There are several historical and scientific factors which are likely to contribute to the current state of ASD research, where little is known about integration of environmental and biological factors influencing emotion-processing deficits. Firstly, the last few decades have seen a backlash to the notorious claim of ‘refrigerator’ parenting (Bishop et al. 2004; Cantwell et al. 1976), specifically that the parent’s inability to emotionally engage with the child could account for the child’s autistic behaviour, placing unwarranted stigma, and blame on the parents of children with ASD (Bettelheim 1967). One major contribution to the breakdown of the stigma on environmental contributions to emotion-processing deficits in ASD is recognition of a genetic basis for this disorder (Piggot et al. 2009), which consequently negated theories such as ‘refrigerator’ parenting as contributing to ASD.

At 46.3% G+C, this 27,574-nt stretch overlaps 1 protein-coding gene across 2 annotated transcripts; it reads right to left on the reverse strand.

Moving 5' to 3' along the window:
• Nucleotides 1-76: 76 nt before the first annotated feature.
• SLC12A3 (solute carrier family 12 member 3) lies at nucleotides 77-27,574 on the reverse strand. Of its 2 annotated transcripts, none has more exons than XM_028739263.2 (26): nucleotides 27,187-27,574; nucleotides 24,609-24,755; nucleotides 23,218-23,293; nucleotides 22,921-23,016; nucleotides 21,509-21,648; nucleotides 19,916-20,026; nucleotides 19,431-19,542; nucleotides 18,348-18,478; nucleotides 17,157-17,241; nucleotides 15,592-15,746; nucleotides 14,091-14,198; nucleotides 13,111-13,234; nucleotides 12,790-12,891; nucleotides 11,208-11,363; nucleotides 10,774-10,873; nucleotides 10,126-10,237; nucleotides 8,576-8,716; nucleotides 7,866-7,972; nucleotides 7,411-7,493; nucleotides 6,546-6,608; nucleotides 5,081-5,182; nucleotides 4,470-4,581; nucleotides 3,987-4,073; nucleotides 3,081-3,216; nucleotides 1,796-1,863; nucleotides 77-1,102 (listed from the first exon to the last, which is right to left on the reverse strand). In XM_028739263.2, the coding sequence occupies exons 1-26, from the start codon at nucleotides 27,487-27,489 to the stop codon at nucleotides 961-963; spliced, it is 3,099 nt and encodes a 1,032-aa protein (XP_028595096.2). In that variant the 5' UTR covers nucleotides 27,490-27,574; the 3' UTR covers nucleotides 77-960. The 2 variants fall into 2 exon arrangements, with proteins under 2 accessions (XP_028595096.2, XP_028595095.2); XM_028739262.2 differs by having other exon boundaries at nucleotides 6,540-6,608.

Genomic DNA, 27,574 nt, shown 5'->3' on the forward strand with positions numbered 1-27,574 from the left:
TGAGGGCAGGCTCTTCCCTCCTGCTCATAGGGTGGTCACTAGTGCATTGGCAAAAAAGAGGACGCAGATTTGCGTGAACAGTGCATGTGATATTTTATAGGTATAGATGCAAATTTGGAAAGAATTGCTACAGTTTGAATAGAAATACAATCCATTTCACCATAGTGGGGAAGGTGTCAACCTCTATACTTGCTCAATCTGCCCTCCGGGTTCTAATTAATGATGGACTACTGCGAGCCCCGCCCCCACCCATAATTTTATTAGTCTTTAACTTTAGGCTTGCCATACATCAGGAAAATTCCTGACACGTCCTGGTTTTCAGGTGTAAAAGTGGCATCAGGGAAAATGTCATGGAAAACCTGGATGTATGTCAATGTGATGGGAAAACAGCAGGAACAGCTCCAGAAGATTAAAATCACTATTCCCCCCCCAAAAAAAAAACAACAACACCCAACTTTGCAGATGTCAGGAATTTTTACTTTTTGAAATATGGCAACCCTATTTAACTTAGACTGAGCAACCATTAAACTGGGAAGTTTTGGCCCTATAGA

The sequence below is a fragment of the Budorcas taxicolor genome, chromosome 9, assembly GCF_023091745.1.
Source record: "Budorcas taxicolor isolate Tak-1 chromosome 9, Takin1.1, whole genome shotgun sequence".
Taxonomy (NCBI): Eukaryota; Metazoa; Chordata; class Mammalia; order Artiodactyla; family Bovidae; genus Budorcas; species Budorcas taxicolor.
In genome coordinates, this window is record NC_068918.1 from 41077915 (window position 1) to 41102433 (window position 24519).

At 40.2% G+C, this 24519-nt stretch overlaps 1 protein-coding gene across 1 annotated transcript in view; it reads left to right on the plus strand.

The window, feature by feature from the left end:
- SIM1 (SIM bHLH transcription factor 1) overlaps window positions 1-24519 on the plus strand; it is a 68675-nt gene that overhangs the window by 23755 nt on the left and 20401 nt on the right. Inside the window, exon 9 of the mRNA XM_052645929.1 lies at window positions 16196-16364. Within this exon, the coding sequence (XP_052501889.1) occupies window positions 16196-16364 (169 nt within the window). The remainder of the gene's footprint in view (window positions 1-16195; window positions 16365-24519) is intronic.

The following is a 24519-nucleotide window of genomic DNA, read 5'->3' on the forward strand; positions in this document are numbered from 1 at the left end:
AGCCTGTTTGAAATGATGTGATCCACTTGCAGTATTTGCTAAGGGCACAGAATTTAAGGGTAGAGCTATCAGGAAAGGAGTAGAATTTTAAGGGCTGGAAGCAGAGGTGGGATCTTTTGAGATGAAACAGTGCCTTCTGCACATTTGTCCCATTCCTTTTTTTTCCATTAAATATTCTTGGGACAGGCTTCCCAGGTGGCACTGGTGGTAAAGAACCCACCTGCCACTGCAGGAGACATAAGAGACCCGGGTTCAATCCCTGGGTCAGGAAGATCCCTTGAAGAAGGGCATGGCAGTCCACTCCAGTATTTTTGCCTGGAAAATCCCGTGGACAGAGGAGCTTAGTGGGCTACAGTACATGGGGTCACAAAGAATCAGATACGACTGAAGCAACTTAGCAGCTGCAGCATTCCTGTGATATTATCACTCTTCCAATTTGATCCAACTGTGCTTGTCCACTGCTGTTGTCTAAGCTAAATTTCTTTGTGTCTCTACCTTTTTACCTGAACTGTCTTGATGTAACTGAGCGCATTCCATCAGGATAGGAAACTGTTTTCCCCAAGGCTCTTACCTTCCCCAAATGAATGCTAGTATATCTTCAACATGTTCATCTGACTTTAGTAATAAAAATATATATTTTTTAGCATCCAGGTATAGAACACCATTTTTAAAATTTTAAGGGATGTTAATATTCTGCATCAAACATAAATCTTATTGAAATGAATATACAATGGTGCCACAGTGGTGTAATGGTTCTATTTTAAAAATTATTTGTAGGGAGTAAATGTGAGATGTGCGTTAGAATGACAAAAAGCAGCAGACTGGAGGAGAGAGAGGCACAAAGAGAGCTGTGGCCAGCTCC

In addition to theories such as the ‘refrigerator’ parent theory, there have been several other environmentally-based theories which have since scientifically investigated and strongly refuted, for example, the controversial findings linking vaccines and autism (Megson 2000; Wakefield 1998), which suggested that ASD is caused by environmental preservatives, toxins and antigens from vaccines, as well as encephalopathy following vaccinations in young children (see Ratajczak (2011) for a review). These theories have been strongly refuted by scientific and empirical findings as factors contributing to ASD (Kennedy and Lawrence 2011). Similarly, there has been strong empirical negation for the suspected role of environmental neurotoxins such as mercury (Kempuraj et al. 2010) in contributing to ASD (Ip et al. 2004) in the development of ASD.